Courtesy Thomas family
Former electrical engineering professor JOHN B. THOMAS died Sept. 13 in Hanover, N.H. He was 93. Thomas was a member of the faculty from 1955 to 1990. A pioneer in the field of information theory, he worked on mathematical tools that helped to detect and evaluate information encoded in electrical or radio signals.

He advised many graduate students who went on to become groundbreaking researchers in fields including the internet, cellphone networks, and other systems.

Courtesy Department of Mechanical and Aerospace Engineering
SAU-HAI “HARVEY” LAM *58, professor emeritus of mechanical and aerospace engineering, died Oct. 29 in Plainsboro, N.J. He was 87. Lam joined the faculty two years after earning his Ph.D. in aeronautical engineering in 1958, and became a full professor in 1968. In 1980–81 he was associate dean of engineering, and from 1983 to 1989 he was chair of the mechanical and aerospace engineering department. He retired in 1999.

Lam was a skilled theoretician who applied mathematics and computation to advance understanding of fluid mechanics, aerospace propulsion, plasma physics, and other areas. He helped establish Princeton’s Program in Applied and Computational Mathematics and served as co-chair from 1983 to 1986.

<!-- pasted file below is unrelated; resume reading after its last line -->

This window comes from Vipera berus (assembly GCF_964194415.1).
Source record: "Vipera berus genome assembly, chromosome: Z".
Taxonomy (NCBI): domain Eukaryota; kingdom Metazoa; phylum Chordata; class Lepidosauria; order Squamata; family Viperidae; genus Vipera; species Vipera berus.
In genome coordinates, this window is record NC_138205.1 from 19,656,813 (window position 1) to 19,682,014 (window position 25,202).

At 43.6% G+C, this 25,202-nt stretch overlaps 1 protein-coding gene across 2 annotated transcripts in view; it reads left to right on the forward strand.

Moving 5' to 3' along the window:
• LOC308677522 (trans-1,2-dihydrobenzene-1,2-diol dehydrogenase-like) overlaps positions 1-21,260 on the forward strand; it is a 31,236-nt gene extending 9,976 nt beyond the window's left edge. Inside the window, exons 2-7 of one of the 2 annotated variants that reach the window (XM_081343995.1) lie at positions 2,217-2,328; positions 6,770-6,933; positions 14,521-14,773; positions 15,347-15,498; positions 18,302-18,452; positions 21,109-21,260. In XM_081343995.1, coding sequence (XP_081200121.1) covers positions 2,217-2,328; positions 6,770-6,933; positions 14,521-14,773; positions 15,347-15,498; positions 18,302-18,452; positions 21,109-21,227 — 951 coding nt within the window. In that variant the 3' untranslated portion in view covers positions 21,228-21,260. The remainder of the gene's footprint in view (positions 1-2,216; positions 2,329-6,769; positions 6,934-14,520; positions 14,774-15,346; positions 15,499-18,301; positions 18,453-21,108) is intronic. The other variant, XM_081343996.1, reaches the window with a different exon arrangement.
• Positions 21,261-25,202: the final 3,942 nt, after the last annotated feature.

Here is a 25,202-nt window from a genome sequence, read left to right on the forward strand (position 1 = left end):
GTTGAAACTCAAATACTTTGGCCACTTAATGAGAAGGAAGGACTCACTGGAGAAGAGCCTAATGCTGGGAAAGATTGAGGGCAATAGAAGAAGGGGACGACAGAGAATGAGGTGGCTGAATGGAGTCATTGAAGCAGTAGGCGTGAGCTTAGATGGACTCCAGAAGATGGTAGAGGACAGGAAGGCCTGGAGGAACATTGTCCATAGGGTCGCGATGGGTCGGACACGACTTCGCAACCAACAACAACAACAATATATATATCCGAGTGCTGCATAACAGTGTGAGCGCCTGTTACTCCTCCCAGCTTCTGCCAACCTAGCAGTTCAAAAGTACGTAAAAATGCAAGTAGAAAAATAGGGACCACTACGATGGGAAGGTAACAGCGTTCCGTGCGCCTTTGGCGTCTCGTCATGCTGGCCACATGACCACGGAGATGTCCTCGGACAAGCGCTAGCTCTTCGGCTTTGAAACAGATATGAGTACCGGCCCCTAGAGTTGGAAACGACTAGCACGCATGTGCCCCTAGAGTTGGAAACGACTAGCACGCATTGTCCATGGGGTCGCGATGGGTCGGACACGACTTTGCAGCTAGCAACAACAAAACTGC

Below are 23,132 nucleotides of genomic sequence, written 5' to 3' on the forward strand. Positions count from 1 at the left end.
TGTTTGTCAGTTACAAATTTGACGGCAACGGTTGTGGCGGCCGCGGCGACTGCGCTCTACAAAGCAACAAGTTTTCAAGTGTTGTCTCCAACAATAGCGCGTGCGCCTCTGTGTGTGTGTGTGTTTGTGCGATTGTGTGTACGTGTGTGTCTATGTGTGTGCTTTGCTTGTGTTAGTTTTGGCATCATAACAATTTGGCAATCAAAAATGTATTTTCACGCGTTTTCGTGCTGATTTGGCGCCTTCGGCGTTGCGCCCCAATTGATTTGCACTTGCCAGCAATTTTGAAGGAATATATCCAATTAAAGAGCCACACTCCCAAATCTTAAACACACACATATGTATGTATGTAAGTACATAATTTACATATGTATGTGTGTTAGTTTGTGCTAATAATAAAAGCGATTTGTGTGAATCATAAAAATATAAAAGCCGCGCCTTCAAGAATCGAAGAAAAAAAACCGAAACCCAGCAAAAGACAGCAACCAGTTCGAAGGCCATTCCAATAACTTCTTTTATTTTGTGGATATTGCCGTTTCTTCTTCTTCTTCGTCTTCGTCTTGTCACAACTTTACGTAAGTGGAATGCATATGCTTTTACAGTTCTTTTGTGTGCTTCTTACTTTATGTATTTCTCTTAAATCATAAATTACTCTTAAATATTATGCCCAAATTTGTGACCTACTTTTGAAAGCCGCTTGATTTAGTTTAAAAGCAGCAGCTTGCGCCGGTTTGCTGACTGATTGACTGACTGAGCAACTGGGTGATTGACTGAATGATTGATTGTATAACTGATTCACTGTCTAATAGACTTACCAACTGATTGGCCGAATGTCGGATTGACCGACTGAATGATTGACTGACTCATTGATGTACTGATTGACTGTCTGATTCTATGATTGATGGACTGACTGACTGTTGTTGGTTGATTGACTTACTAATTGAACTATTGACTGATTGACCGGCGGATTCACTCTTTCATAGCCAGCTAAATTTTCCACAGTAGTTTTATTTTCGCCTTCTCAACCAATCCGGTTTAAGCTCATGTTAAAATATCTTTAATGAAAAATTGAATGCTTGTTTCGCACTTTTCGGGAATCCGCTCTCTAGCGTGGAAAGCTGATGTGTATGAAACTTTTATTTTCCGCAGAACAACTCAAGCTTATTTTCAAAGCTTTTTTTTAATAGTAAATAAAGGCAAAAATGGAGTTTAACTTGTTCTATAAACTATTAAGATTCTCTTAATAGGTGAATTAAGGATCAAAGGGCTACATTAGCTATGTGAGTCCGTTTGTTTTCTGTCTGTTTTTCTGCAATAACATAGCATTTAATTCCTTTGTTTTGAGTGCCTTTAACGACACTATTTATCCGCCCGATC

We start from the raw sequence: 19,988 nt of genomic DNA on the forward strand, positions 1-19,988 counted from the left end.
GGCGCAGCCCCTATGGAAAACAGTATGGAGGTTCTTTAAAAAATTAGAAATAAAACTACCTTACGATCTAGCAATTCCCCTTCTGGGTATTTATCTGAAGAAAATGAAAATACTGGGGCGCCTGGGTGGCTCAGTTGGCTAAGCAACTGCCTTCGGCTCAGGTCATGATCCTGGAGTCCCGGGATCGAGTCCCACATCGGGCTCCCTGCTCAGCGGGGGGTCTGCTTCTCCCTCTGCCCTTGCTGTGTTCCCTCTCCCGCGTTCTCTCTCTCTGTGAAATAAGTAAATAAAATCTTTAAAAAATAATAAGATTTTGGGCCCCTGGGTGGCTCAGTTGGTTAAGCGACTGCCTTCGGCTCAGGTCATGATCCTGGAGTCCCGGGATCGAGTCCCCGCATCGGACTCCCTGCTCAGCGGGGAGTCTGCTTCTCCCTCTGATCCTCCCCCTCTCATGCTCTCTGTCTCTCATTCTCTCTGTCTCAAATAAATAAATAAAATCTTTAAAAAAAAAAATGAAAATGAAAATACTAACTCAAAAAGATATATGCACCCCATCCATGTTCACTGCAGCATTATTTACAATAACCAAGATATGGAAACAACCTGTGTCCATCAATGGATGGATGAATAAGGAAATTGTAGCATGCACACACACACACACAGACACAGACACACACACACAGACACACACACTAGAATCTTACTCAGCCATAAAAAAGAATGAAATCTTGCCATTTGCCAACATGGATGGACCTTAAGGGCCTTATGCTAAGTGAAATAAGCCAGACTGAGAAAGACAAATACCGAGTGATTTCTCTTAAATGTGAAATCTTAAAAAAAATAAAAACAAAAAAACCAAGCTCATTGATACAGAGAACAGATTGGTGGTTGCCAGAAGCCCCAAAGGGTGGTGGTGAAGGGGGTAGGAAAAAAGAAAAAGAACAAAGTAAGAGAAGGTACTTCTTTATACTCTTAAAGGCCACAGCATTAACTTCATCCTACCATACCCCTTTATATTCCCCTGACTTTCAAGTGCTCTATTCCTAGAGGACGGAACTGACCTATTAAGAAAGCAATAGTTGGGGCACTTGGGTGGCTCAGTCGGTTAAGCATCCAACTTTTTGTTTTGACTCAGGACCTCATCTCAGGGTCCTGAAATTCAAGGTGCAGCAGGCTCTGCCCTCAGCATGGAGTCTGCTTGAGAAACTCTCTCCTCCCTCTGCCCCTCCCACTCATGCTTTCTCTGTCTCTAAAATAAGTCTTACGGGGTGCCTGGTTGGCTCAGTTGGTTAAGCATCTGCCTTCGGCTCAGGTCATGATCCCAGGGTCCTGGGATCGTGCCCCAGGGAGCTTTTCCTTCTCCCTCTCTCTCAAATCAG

Nat Clymer/courtesy Woodrow Wilson School
Politics professor emeritus FRED I. GREENSTEIN, an authority on the U.S. presidency, died Dec. 3 at home in Princeton. He was 88. Greenstein joined the faculty in 1973 and served as director of the Woodrow Wilson School’s program in leadership studies. He transferred to emeritus status in 2001.

Greenstein was best known for his contributions to the systematic study of political psychology and for its application to presidential decision-making and leadership. He pioneered the use of archival documents to test hypotheses and illuminate issues that bear on the performance of the modern executive office. Greenstein published numerous books and was a fellow in the American Academy of Arts and Sciences.